SPI 600B: Statistics for Policymakers
(Instructor of Record, Public Policy Junior Summer Institute at Princeton University, Summer 2020)
What determines economic growth and development? Do large-scale social programs actually achieve their intended impact? Policymakers often use statistics to answer these questions. Importantly, the validity of their conclusions hinges on plausible underlying assumptions and defensible application of statistical methods. The course will introduce basic principles of statistical inference and programming skills for data analysis in R. The goal is to become a critical consumer and analyst of news articles and academic studies that use statistics and provide students with the foundation necessary to analyze data for the Global Systemic Risks (GSR) course.
POL 505: Experimental Political Science
(Preceptor with Leonard Wantchekon, Department of Politics, Princeton University, Spring 2020)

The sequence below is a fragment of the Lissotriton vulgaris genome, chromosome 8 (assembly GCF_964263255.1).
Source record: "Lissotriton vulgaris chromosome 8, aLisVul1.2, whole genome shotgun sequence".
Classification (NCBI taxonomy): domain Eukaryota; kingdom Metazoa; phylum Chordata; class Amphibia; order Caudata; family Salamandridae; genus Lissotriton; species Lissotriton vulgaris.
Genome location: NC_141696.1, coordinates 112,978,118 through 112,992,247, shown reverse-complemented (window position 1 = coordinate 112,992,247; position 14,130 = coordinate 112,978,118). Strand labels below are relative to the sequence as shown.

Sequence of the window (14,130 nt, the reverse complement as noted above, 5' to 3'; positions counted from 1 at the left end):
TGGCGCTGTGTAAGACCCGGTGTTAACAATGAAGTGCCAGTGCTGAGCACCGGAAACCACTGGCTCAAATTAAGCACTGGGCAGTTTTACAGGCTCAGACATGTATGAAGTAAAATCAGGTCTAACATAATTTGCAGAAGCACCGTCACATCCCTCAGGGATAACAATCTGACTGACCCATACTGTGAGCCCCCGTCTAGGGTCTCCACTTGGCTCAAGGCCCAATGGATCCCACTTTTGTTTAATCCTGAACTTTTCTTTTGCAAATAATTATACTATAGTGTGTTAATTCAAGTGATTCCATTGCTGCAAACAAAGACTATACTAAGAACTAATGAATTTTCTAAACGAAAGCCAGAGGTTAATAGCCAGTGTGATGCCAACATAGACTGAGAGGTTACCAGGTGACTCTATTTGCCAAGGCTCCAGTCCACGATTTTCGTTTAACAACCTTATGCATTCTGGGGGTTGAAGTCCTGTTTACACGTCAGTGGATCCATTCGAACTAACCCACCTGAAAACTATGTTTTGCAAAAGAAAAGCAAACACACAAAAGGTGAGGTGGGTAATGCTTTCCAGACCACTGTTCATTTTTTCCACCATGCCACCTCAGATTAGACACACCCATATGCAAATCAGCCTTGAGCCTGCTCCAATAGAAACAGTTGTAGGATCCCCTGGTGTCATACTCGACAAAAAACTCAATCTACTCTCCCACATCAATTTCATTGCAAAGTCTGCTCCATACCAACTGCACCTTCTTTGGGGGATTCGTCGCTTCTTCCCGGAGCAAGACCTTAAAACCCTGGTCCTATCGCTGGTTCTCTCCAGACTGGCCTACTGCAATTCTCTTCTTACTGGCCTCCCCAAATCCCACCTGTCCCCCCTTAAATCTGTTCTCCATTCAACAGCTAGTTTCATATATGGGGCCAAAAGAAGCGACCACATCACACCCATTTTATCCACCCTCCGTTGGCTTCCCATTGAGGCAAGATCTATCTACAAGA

The goal of this course introduces students to the theoretical and practical features of experimental political science, particularly natural and field experiments. There is a special emphasis on the importance of distinguishing between policy-based and institution-based interventions, with attention given to the promise of the latter for political economy research. The course is divided into four sections. The first section of the course introduces students to the methodological underpinnings of experimental scholarship, particularly causal inference and the motivation behind randomization. The section focuses on practical application and experimental design, including randomization techniques, sample selection, and power analysis. It also includes a set of readings that address common problems and solutions. The second section focuses on experiments that occur in nature and how to extract causal estimates from these experiments. The third section covers the conceptualization and operationalization of laboratory (and laboratory in the field) experiments, as well as survey experiments. Particular attention will be paid to the issues that arise when evaluating institutions. The final section will cover innovations in experimental methods for evaluating institutions. The course will conclude with student presentations of their research project.